Bones and Joints: The Effects of Cannabinoids on the Skeleton

J Clin Endocrinol Metab. 2019 Oct 1;104(10):4683-4694. doi: 10.1210/jc.2019-00665.


Context: The endocannabinoid system uses tissue-specific lipid ligands and G protein‒coupled transmembrane receptors to regulate neurologic, metabolic, and immune responses. Recent studies demonstrate that the endocannabinoid system influences bone metabolism. With the increasing use of endocannabinoid mimetics (e.g., tetrahydrocannabinol and cannabidiol), the involvement of endocannabinoids in bone growth and remodeling has become clinically relevant.

Evidence acquisition: This literature review is based on a search of PubMed and Google Scholar databases as of June 2019 for all English-language publications relating to cannabinoids and bone. We evaluated retrieved articles for relevance, experimental design, data acquisition, statistical analysis, and conclusions.

Evidence synthesis: Preclinical studies establish a role for endocannabinoids in bone metabolism. These studies yield complex and often contradictory results attributed to differences in the specific experimental model examined. Studies using human cells or subjects are limited.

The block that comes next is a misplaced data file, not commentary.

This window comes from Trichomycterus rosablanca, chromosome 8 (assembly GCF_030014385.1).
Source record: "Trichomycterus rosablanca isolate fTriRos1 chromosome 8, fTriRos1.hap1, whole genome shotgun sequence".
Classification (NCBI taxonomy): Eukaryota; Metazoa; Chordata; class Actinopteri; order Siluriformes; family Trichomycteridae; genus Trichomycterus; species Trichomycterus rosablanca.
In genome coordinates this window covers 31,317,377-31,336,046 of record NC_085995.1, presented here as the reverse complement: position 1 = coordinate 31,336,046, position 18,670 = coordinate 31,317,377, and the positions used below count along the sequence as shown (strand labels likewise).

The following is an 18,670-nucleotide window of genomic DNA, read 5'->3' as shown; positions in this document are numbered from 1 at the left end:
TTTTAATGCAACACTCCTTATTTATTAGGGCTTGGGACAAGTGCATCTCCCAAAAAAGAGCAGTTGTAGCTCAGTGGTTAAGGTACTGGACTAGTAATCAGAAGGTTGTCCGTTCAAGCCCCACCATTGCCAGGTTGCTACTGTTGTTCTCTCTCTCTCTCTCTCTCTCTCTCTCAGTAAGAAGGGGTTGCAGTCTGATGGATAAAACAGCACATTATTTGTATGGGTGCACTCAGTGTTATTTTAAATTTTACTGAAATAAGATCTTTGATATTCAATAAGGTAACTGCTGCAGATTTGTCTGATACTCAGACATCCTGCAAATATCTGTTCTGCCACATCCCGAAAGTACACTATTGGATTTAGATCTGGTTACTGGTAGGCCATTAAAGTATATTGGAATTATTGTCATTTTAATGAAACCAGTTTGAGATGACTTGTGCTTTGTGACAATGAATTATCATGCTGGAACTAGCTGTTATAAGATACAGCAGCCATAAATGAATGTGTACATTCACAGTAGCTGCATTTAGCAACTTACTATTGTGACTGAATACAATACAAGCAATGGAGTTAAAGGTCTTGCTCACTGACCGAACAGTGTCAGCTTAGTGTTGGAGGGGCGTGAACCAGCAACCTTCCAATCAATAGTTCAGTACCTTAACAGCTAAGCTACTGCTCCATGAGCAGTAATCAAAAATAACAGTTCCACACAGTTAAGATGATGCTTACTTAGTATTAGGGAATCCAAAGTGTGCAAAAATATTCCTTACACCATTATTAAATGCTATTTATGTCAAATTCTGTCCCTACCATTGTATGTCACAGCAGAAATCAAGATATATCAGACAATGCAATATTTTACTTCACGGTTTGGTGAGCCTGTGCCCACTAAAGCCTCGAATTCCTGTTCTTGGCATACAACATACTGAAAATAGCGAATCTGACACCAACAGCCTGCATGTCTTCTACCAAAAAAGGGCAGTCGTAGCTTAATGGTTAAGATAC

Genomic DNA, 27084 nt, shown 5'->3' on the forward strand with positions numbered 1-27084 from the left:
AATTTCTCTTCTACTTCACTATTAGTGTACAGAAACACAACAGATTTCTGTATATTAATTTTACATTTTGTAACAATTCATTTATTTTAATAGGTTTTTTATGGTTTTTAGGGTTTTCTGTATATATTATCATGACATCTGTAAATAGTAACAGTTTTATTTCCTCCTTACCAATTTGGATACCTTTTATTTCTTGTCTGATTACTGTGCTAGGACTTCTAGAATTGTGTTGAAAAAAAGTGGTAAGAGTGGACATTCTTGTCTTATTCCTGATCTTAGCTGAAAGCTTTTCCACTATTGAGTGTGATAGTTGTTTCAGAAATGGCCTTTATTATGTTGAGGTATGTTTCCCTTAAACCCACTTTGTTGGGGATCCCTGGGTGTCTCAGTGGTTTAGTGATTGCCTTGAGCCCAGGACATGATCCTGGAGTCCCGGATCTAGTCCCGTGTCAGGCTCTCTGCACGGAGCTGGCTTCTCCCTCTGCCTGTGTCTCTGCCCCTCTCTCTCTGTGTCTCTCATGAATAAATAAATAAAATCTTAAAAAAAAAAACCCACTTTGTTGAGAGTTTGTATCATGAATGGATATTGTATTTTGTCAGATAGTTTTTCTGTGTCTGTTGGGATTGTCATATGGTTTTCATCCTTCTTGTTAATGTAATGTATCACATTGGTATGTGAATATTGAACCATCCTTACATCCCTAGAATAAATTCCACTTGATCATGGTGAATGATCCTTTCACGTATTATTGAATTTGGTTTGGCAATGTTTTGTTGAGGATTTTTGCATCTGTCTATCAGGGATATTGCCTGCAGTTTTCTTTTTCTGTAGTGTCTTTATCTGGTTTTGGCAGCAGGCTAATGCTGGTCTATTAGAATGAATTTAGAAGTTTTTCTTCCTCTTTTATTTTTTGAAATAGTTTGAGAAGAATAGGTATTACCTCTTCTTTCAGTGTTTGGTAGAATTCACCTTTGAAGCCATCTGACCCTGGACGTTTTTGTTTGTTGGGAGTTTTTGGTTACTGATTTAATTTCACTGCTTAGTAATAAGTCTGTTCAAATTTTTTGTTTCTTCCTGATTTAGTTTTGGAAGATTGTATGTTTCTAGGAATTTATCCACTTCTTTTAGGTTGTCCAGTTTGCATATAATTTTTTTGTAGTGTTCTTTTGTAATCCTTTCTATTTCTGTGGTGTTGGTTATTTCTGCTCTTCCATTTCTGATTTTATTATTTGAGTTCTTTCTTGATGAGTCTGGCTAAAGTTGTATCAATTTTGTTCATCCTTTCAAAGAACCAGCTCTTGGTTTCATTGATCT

Conclusions: In vitro and animal models document that endocannabinoids are involved in bone biology. The relevance of these observations to humans is not clear. The increasing long-term use of medical and recreational cannabis underscores the need to better understand the role of endocannabinoids in human bone metabolism. Moreover, it is important to evaluate the role of endocannabinoids as a therapeutic target to prevent and treat disorders associated with bone loss.

Publication types

  • Review

MeSH terms

  • Animals
  • Bone Density / drug effects
  • Bone Development / drug effects
  • Bone and Bones / drug effects*
  • Bone and Bones / physiology
  • Cannabinoids / pharmacology*
  • Endocannabinoids / pharmacology
  • Humans
  • Joints / drug effects*
  • Joints / physiology
  • Spine / drug effects
  • Spine / physiology


  • Cannabinoids
  • Endocannabinoids